File Structure Overview
Breakout release file overview
This section provides and overview of the Breakout file structure. If you downloaded the Breakout release from this website, then you should have the following file structure:
The following sections describe the directory contents:
A log of the changes in each release.
This folder contains a few examples that demonstrate how to use Breakout without StandardFirmata. See Using Breakout Without StandardFirmata for details. The schematics.pdf file contains wiring diagrams for the examples. Any libraries required to run the example files are included in the libs subdirectory.
The dist directory contains the minified Breakout files. You will need to include one of these files in your applications. There are 3 versions described below:
This minified file contains everything in Breakout/src/ except the files in Breakout/io/. Use this version if you are not using any of the IO objects (from Breakout/io/) or would only like to include the IO objects you are using in your application. In the later case, you must include the IO objects individually after including the Breakout-base.js file. Also, if an IO object has a corresponding Event object, the Event object must be included before the IO object. For example if the only IO object you are using is an analog accelerometer, you could include the following rather than the full Breakout.js file which would include all IO objects:
This file contains only the minimal objects required to communicate with the I/O board. The only use for this version is in creating applications that don’t rely on StandardFirmata. See the Breakout/custom_examples/rfid_example2.html. Currently this file contains more than you need for custom applications. A lighter file will be created in the future for this type of application.
The firmware folder contains the AdvancedFirmata arduino sketch. You must upload AdvancedFirmata to your board before using Breakout. Open the AdvancedFirmata.ino file in the Arudino IDE (version 1.0 or higher), select your board from Tools -> Board, compile and upload.
This file contains the text of the MIT license that applies to Breakout.
A node.js-based server is also included with Breakout. It has the same functionality as the Java-based Breakout Server, but is headless (runs from the command line). See the wiki for details on using this server.
This file provides an overview of the Breakout project. It is also what you see when you view the Breakout project on github.
If you downloaded the Breakout beta release package, the contents of the server directory should be as follows:
If you see more files than above such as a build and lib folder etc, then you downloaded (or cloned) the full Breakout repository rather than the distribution release. That’s okay, just refer the server section of Breakout Repository file structure overview below.
The release version of the server directory contains a compressed version of each server. You will need to expand the Server for your platform (see the Installation section of the Using Breakout Server guide for details). You can also delete the files for the other platforms. In order to simplify the downloadable Breakout distribution, the download does not include the server source code. You must clone the Breakout source code on Github to get the Breakout Server source.
The core files are the base of the Breakout framework.
The custom directory contains files for objects that do not use StandardFirmata, but are useful enough to be included in the distribution source code. The files in the custom directory are not included in the minified Breakout.js file. See Breakout/custom_exemples/ for examples of use.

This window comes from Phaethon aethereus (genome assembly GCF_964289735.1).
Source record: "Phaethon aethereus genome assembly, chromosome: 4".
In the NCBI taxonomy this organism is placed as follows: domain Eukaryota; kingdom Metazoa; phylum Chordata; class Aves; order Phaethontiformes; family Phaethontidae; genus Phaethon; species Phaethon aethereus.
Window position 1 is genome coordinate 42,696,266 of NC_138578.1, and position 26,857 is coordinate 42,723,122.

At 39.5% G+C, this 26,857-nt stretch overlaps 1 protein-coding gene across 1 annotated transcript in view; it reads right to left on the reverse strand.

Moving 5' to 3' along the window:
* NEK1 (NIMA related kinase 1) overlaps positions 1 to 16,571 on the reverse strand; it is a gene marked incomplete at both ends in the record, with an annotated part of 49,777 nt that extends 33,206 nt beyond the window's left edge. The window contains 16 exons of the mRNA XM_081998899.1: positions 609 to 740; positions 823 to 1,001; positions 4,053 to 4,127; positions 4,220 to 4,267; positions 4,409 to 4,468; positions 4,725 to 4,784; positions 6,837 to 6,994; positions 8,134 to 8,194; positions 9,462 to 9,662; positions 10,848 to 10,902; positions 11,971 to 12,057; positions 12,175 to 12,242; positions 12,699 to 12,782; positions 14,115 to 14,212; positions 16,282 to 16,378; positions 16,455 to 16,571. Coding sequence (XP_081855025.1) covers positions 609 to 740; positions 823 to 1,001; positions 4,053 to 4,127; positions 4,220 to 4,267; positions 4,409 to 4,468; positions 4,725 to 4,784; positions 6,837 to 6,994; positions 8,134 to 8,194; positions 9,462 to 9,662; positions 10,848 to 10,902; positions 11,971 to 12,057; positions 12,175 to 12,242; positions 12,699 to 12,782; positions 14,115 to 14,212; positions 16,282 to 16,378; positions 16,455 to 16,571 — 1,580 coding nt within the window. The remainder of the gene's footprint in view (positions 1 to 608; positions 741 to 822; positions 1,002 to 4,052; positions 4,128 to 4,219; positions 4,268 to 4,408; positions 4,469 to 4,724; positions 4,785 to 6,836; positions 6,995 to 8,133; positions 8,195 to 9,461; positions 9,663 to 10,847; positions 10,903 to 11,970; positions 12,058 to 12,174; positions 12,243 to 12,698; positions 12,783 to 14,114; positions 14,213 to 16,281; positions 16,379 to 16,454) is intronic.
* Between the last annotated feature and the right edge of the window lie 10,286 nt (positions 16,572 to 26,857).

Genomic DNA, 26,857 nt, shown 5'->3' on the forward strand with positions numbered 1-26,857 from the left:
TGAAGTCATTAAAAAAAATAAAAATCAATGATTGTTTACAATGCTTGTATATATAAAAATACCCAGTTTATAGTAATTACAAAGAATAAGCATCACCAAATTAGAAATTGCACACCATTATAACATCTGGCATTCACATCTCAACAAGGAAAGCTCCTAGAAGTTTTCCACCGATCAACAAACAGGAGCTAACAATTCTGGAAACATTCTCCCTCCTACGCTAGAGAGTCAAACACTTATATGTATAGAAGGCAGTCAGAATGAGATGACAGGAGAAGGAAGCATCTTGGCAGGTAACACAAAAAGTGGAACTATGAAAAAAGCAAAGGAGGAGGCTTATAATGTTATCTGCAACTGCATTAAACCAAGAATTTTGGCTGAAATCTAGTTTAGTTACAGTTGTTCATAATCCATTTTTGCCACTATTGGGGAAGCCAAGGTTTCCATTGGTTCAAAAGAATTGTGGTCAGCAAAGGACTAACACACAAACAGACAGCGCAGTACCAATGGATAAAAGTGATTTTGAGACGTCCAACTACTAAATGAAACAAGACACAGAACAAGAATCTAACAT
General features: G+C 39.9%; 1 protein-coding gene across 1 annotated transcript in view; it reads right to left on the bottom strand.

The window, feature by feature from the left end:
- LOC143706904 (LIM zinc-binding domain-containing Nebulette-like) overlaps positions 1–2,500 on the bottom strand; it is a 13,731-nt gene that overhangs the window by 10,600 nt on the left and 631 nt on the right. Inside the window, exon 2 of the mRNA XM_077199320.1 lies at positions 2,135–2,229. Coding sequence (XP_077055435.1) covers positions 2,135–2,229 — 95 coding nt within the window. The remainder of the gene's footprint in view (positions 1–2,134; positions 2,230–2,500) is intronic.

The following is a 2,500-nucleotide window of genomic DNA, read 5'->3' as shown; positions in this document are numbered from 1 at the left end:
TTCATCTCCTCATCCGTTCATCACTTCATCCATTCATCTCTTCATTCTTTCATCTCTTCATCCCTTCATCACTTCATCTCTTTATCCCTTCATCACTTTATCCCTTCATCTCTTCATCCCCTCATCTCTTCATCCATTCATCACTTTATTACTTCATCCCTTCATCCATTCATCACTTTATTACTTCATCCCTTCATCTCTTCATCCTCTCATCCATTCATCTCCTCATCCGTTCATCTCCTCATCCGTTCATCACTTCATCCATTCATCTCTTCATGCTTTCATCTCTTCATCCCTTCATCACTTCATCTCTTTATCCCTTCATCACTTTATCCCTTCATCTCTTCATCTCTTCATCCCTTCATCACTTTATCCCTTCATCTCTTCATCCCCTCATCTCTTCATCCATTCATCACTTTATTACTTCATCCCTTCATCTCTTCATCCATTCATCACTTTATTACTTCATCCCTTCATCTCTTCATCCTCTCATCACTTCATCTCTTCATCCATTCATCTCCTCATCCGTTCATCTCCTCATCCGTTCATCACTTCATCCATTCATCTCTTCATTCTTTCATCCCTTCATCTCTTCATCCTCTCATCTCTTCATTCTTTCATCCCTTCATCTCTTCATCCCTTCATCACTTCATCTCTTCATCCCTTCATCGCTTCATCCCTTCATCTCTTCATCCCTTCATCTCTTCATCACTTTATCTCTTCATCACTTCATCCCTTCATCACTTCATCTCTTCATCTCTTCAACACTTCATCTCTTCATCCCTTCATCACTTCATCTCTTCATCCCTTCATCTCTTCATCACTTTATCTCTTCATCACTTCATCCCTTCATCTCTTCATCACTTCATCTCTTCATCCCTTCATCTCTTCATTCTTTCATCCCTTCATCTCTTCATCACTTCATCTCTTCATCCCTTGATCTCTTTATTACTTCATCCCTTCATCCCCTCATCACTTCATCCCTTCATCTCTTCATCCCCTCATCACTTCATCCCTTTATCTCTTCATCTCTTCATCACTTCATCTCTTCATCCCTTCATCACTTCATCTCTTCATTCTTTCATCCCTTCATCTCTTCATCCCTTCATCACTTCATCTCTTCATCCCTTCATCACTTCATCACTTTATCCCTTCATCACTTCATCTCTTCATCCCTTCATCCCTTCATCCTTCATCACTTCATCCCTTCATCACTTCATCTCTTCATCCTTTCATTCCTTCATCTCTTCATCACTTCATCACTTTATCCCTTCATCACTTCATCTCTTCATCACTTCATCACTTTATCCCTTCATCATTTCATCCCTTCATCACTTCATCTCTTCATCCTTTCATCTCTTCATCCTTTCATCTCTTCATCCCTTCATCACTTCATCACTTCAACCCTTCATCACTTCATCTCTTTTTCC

This directory contains a number of objects that are used to filter analog input. See the examples in Breakout/examples/filters/ and the Using Filters guide for details.
This directory contains an oscillator object that can generate signals on an output pin. For example it can be used to blink or fade an LED. See the examples in Breakout/examples/generators/ and the Using Generators guide for details.
The files/objects in the io directory are hardware abstractions of physical components. These objects greatly simplify the ability to interface with various input (sensors) and output (actuators). Expect additional io objects to be added in the future. See the examples in Breakout/examples/actuators/ and Breakout/examples/sensors/. Also see the examples in Breakout/examples/processing_js/ and Breakout/examples/three_js/ for applications of using sensors with WebGL graphics.
Breakout repository file structure overview
If you cloned the repository from github then you’ll have some additional folders and files:
The biggest difference between the repository and the release build is the structure of the Breakout/server/ directory. By cloning the repository you have access to the Breakout Server source code. In the repositoy the server directory contains the following files:
- The first 4 items are versions of the server for Mac, Win and Linux.
- The build subdirectory contains the Jar file. You can run Breakout Server from this jar file or if you’re using Mac OS X or Windows you can use the more convenient executables found in the respective platform folders above.
- An eclipse_archive is included as a convenience for any eclipse users who would like to modify the source code.
- The lib subdirectory contains the jar files required to build the server.
- README.md explains how to build Breakout Server. The build step is only required if you modify Breakout Server. Pre-built versions are already included for Mac, Win, and Linux.
- The release subdirectory contains graphics and other files used to build the executables.
- src contains the java source files and the manifest file.
The repository also includes the following files and folders that are not present in the release distribution: